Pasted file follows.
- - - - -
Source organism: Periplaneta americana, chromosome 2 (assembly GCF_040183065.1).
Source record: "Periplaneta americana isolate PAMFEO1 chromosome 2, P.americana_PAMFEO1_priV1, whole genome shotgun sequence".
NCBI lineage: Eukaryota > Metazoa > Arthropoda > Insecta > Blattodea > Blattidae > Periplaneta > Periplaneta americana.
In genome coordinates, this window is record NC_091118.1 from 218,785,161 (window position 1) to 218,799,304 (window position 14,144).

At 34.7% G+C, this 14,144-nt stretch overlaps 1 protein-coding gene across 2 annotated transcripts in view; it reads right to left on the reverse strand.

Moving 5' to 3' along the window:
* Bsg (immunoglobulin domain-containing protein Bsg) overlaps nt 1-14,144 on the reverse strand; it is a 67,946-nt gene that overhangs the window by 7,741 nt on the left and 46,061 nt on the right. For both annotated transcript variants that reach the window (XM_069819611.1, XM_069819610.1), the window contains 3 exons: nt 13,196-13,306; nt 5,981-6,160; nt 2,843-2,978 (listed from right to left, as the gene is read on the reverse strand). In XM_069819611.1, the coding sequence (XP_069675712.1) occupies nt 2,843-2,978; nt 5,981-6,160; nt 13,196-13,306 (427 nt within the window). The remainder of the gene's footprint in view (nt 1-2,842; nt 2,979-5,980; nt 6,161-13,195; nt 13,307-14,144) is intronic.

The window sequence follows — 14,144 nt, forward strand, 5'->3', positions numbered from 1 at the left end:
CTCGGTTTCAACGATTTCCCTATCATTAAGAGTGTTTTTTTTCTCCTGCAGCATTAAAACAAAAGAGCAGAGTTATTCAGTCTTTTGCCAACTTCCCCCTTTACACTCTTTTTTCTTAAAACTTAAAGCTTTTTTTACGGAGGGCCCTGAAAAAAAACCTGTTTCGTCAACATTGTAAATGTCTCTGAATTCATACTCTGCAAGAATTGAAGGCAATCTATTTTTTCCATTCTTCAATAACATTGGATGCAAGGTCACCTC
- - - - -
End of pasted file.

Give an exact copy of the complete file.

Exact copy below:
Source organism: Periplaneta americana, chromosome 2 (assembly GCF_040183065.1).
Source record: "Periplaneta americana isolate PAMFEO1 chromosome 2, P.americana_PAMFEO1_priV1, whole genome shotgun sequence".
NCBI lineage: Eukaryota > Metazoa > Arthropoda > Insecta > Blattodea > Blattidae > Periplaneta > Periplaneta americana.
In genome coordinates, this window is record NC_091118.1 from 218,785,161 (window position 1) to 218,799,304 (window position 14,144).

At 34.7% G+C, this 14,144-nt stretch overlaps 1 protein-coding gene across 2 annotated transcripts in view; it reads right to left on the reverse strand.

Moving 5' to 3' along the window:
* Bsg (immunoglobulin domain-containing protein Bsg) overlaps nt 1-14,144 on the reverse strand; it is a 67,946-nt gene that overhangs the window by 7,741 nt on the left and 46,061 nt on the right. For both annotated transcript variants that reach the window (XM_069819611.1, XM_069819610.1), the window contains 3 exons: nt 13,196-13,306; nt 5,981-6,160; nt 2,843-2,978 (listed from right to left, as the gene is read on the reverse strand). In XM_069819611.1, the coding sequence (XP_069675712.1) occupies nt 2,843-2,978; nt 5,981-6,160; nt 13,196-13,306 (427 nt within the window). The remainder of the gene's footprint in view (nt 1-2,842; nt 2,979-5,980; nt 6,161-13,195; nt 13,307-14,144) is intronic.

The window sequence follows — 14,144 nt, forward strand, 5'->3', positions numbered from 1 at the left end:
CTCGGTTTCAACGATTTCCCTATCATTAAGAGTGTTTTTTTTCTCCTGCAGCATTAAAACAAAAGAGCAGAGTTATTCAGTCTTTTGCCAACTTCCCCCTTTACACTCTTTTTTCTTAAAACTTAAAGCTTTTTTTACGGAGGGCCCTGAAAAAAAACCTGTTTCGTCAACATTGTAAATGTCTCTGAATTCATACTCTGCAAGAATTGAAGGCAATCTATTTTTTCCATTCTTCAATAACATTGGATGCAAGGTCACCTC